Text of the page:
Advice on Voluntary Settlements for California’s Bay-Delta Water Quality Control Plan Part 3: Science for Ecosystem Management

by Jeffrey Mount, PPIC Water Policy Center*

The Delta. Photo credit: Carson Jeffres


Improving Delta ecosystem functions under the State Water Board’s proposed Bay-Delta Water Quality Control Plan will require a complex series of changes to water and land management—and a strong science program to guide actions. This science effort will need to go well beyond current Delta science programs in scope, authorities, and funding. The most promising approach is to expand the existing Delta Science Program and grant it the authority and responsibility to support the plan. As part of this effort, parties engaged in the Delta should create a Delta Science Joint Powers Authority (JPA) to better pool and administer science resources to be used by the Delta Science Program. The JPA also would be a forum for agencies, water users, and other stakeholders to develop consensus and collaborations on science-based management.


The State Water Board is updating its Water Quality Control Plan for the Sacramento-San Joaquin Delta. Multiple parties that would be affected by this plan are seeking to negotiate voluntary settlement agreements for the Board to consider.  In two previous posts, a group of us* have suggested that the Board and negotiating parties take a new approach to resolving some of the Delta’s ecological and water supply problems. The first post calls for integration of freshwater flows with tide and landscape management to improve food web productivity, maximize habitat for desirable plants and animals, and reduce the impacts of harmful algal blooms. The second post describes a suite of actions to meet these objectives.

This approach cannot succeed without a strong science program that is well-funded, authoritative, and useful. Most important, this science program must go beyond meeting the traditional interests of specific state and federal agencies and integrate science to meet broader objectives. It must also be an integral part of any adaptive management program. In this blog post we propose a science effort to inform and assess the implementation of the Water Quality Control Plan.

Science in the Delta Today

The San Francisco Estuary, including the Delta, is one of the most studied in the world (Cloern and Jassby 2012, Healey et al. 2016).  Science and monitoring is done by many state and federal agencies, water utilities, water user organizations, universities, stakeholder groups, and a large network of consultants (summarized in Hanak et al. 2013 and Gray et al. 2013). Many reviews of the science enterprise in the Delta have recommended reforms. Two particularly useful reviews are by the National Research Council (2012) and the Delta Independent Science Board (DISB 2016, Weins et al. 2017). Several persistent themes from these reviews inform the proposals made here. These include:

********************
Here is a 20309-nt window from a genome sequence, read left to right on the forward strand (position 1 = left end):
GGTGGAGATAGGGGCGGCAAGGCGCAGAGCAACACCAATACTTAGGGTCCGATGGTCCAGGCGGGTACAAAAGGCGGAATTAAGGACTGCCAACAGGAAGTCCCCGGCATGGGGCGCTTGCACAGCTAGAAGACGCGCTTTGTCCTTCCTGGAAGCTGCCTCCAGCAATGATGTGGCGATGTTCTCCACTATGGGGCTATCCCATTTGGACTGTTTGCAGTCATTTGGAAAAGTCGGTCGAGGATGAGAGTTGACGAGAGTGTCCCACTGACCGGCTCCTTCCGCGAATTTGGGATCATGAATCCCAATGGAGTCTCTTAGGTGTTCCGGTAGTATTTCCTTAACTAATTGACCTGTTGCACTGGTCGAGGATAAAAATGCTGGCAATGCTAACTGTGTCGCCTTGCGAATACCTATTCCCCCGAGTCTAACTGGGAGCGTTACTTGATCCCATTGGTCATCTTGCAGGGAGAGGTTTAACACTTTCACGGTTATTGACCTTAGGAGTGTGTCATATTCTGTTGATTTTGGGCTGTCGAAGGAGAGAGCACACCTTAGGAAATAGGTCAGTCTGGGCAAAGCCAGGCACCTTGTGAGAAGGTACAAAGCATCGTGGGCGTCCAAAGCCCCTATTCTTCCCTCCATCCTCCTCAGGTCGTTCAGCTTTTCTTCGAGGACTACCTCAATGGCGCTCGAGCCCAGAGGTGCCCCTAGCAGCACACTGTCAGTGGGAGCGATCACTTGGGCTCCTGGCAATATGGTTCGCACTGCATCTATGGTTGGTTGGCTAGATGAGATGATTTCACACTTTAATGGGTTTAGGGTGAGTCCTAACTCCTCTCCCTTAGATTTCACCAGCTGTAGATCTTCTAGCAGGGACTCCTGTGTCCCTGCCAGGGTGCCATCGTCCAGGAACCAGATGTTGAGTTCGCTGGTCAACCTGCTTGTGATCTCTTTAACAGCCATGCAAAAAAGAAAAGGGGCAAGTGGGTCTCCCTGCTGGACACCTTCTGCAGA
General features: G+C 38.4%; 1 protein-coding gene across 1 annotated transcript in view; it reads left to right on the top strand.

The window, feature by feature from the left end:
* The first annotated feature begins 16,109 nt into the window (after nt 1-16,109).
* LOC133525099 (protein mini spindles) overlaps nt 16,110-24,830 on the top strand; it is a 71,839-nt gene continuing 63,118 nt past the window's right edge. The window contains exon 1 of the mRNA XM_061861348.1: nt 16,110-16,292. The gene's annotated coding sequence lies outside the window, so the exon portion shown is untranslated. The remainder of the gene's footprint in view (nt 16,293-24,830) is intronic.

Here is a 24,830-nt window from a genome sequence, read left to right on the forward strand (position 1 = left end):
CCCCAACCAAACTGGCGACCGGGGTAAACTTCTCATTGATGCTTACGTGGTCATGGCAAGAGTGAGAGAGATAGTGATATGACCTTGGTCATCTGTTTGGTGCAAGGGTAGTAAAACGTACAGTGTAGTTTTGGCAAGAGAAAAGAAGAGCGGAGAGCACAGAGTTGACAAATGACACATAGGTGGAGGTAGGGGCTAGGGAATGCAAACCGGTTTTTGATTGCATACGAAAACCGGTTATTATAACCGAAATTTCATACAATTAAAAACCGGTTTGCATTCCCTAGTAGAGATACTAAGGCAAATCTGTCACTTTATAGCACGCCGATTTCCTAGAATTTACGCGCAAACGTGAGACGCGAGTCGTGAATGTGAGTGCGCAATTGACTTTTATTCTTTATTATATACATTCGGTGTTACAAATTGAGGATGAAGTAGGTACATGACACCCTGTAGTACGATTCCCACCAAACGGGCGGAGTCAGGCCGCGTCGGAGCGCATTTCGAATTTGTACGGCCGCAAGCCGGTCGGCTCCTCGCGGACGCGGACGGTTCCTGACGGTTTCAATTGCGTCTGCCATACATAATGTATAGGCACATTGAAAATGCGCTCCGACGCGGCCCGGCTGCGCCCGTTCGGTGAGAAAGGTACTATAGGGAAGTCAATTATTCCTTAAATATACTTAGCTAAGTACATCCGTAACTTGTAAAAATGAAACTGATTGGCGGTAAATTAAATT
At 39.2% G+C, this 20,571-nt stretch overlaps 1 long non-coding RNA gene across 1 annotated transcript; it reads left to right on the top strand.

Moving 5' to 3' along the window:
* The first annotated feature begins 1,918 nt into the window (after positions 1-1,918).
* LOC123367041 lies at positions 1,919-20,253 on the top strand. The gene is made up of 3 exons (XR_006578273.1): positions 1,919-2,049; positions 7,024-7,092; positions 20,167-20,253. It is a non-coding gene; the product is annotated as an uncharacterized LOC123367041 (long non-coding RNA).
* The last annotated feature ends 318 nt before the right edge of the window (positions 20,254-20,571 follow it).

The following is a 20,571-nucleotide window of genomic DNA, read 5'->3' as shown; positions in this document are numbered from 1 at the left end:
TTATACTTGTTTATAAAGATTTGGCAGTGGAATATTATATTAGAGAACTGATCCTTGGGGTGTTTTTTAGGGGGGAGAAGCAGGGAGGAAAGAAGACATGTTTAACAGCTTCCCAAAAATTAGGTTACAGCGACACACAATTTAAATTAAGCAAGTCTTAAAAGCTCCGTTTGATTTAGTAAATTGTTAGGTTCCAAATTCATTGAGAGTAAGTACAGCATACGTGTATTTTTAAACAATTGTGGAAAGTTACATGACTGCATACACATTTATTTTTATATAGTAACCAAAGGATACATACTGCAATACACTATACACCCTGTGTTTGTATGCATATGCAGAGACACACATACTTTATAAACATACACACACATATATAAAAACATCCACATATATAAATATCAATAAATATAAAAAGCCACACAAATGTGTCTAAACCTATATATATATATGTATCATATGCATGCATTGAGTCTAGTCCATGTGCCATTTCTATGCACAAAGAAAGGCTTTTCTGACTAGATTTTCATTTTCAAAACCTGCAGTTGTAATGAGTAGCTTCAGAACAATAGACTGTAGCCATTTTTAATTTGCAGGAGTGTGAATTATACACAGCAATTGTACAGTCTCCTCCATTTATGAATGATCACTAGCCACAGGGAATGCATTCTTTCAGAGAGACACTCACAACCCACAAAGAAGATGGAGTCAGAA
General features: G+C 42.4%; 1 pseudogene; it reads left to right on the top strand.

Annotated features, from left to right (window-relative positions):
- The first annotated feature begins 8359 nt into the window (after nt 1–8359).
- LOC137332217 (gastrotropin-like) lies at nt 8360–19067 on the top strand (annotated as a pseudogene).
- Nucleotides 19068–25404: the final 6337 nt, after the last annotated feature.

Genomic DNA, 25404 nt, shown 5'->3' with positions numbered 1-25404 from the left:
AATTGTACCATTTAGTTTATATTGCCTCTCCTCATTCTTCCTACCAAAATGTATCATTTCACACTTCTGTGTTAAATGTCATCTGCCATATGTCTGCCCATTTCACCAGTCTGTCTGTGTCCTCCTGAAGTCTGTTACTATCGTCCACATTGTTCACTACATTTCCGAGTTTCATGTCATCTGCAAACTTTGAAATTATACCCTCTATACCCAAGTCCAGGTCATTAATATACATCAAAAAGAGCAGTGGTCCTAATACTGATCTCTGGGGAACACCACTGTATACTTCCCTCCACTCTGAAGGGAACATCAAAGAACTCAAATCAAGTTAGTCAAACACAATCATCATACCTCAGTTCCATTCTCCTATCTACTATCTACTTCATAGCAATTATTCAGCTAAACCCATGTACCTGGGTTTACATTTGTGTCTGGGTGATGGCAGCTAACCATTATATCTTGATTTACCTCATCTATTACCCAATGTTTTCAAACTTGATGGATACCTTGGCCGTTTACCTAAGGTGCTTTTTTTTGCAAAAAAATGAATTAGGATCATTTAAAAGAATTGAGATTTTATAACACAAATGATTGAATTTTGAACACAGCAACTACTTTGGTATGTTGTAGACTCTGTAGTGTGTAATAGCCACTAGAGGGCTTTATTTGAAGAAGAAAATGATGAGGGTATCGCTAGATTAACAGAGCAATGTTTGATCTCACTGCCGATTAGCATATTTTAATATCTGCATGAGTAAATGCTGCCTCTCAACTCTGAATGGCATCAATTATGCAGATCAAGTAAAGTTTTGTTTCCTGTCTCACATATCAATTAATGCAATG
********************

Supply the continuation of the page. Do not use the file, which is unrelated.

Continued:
• Conflicting agency goals lead to fragmentation of scientific efforts (Lund and Moyle 2013);
  • Divergence among preferred actions of different organizations — combined with fragmented science administration — leads to advocacy-based or “combat” science, pitting different organizations against each other in their scientific efforts;
  • The lack of reliable funding — and the inability to deploy it quickly — hampers the ability to conduct innovative science and monitoring, respond to new opportunities and information, and sustain vital long-term investigations.

Since the publication of the 2012 National Research Council report, there have been efforts to improve Delta science, principally through cooperation and collaboration among the many current efforts. But as the NRC report pointed out, “collaboration does not equal integration.” While these efforts have improved the quality of the science, they are not sufficient to support the integrated, ecosystem-based management program recommended in our previous posts.

Matching Science with Management Goals and Objectives

In our view, no single state agency has the capacity or authority to guide the implementation of the ecosystem management actions needed over the next 15 years. In addition, science funding has been unreliably based on a boom-bust cycle of state bonds and other sources; it has been unable to support the sustained research needed to inform and improve management. However, we believe the building blocks for an effective science program exist. The core of our proposal is to elevate the existing Delta Science Program (DSP) by granting it responsibility and resources to guide the science needed to implement the Water Quality Control Plan.